Most Depressed Teens Don't Get Treatment
Meditation, Yoga Might Switch Off Stress Genes
Environmental Chemicals May Affect Male Reproduction
PAIN
Are We Exercising Pain Away? Not So Much.
'Cell Phone Elbow' -- A New Ill for the Wired Age
Alleviating Rheumatoid Arthritis
PHYSICAL THERAPY
PREGNANCY
Acupuncture May Ease Depression During Pregnancy
Placebo Acupuncture Tied to Higher IVF Pregnancies
Yoga's Benefits Outweigh Risks for Pregnant Women
SENIORS
Mediterranean Diet Plus Exercise Lowers Alzheimer's Risk
Boost In Elderly Population Will Be Felt Worldwide
Healthy Diet Could Cut Alzheimer's Disease Risk
SEXUAL HEALTH
SLEEP DISORDERS
Pay Attention to Signs That Say You're Too Fatigued to Drive
6 to 8 Hours of Shut-Eye Is Optimal for Health
Better Sleep, Grades Seem to Go Up
WOMEN'S HEALTH
Lifting Weights Can Ease Arm Swelling in Breast Cancer Survivors
Women Smokers Lose 14.5 Years Off Life Span
Sleeping Could Help Women Lose The Baby Fat
Add your Article

Cases of Age-Related Farsightedness to Soar

TUESDAY, Dec. 9 (HealthDay News) -- More than 1 billion people worldwide had age-related farsightedness -- called presbyopia -- in 2005.

And about 410 million of those people were unable to perform tasks that required near vision, according to researchers who predicted that global cases of presbyopia will increase to 1.4 billion by 2020 and 1.8 billion by 2050.

Presbyopia occurs as lenses in aging eyes lose elasticity and the ability to focus on close objects. The condition typically requires older people to use reading glasses, for instance.

"Although known physiology and population demographics suggest that presbyopia is common or nearly universal in people older than 65 years, direct estimates of prevalence are rare," Brien A. Holden, of the University of New South Wales in Sydney, Australia, and colleagues noted in the study. "The total number of people with presbyopia is primarily of interest as a precursor to the figures of greatest public health interest: the number of people with impaired vision due to uncorrected or undercorrected presbyopia and the effect on their lives."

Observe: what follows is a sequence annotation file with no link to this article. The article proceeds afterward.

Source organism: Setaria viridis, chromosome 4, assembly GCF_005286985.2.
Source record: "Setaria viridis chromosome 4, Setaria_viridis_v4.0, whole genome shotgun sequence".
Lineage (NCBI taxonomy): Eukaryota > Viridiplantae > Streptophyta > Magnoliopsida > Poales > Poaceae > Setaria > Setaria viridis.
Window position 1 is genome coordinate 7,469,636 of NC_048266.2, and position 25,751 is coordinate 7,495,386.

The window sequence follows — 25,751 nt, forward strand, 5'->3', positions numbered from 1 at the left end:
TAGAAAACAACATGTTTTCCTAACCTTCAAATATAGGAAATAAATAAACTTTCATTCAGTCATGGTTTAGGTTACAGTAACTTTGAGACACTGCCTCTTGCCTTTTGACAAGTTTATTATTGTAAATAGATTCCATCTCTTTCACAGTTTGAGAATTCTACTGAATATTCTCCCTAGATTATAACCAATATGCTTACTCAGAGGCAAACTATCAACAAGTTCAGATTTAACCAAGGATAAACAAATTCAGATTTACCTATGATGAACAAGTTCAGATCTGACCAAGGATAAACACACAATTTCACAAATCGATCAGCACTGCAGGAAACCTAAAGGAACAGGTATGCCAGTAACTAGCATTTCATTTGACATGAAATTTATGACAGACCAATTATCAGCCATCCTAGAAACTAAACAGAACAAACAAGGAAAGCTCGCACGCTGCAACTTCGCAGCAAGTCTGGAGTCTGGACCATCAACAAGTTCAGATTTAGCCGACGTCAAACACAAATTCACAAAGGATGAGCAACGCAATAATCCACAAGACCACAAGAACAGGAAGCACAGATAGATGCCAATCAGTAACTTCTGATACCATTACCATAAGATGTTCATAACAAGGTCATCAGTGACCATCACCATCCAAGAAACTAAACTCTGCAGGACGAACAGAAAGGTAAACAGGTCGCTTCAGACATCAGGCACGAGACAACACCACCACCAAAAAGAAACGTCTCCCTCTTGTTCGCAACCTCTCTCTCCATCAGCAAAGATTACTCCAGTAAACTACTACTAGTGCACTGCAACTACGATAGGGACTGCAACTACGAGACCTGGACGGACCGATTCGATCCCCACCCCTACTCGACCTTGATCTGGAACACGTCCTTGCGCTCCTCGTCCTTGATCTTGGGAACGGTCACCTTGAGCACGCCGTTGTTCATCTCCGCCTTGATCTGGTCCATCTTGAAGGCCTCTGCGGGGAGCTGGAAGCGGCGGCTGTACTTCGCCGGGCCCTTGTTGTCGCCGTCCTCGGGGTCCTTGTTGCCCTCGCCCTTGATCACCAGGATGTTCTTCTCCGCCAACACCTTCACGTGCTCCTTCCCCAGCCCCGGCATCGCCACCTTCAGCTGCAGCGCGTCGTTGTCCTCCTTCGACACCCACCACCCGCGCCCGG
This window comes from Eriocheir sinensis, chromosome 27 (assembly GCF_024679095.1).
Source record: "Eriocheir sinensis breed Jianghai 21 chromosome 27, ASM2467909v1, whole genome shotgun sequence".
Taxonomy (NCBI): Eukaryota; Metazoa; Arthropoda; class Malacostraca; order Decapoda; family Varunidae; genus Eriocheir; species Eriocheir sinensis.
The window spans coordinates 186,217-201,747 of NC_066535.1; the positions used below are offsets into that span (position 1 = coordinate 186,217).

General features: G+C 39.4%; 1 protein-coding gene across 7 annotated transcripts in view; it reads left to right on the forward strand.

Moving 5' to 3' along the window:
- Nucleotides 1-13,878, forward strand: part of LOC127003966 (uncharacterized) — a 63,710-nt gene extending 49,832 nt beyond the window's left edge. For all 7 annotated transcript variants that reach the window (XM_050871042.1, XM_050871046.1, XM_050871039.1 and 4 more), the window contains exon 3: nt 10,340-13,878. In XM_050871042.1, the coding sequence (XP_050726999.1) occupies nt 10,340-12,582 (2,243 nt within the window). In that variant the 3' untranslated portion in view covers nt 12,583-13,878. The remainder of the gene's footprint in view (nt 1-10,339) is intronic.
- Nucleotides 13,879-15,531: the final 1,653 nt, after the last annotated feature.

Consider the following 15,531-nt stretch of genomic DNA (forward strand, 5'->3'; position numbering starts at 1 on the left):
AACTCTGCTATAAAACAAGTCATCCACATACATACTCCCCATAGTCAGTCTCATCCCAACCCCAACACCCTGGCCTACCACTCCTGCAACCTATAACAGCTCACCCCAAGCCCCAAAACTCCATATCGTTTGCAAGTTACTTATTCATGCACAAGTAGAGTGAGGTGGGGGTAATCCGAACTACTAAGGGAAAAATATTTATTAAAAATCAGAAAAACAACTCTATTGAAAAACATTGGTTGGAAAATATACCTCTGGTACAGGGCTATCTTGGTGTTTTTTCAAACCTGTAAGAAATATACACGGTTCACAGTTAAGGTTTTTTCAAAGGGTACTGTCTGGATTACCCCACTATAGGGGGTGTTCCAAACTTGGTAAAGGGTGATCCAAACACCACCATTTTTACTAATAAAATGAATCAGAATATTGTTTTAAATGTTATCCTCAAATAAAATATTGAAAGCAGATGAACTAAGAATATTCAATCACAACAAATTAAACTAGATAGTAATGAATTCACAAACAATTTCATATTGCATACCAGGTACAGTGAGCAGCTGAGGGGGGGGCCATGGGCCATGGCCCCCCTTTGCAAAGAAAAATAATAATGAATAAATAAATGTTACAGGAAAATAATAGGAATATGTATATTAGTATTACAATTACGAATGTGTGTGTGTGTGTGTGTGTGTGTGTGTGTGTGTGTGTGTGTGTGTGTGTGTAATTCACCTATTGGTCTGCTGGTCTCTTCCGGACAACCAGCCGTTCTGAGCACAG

The researchers analyzed multiple surveys and concluded that 1.04 billion people worldwide had presbyopia in 2005 and that 517 million had no eyeglasses or inadequate eyeglasses. Of the 517 million people whose daily tasks were impaired by uncorrected presbyopia, 386 million (94 percent) lived in developing nations.

Holden and his colleagues also used the International Data Base of the U.S. Census Bureau to predict future rates of presbyopia and presbyopia-related disability.

"Without intervention to make [eyeglasses] more accessible, the global number of individuals who will have a disability associated with uncorrected presbyopia is predicted to grow to 563 million people by 2020," the researchers wrote. "If the goal of Vision 2020 to eliminate unnecessary blindness and impaired vision, in this case due to uncorrected refractive error, is to be achieved, planning will have to include the provision of human resources, affordable [eyeglasses] and systems of delivery for these half-billion people in need."

The study was published in the December issue of the Archives of Ophthalmology.

More information

The American Optometric Association has more about presbyopia.



-- Robert Preidt



SOURCE: JAMA/Archives journals, news release, Dec. 8, 2008

Last Updated: Dec. 09, 2008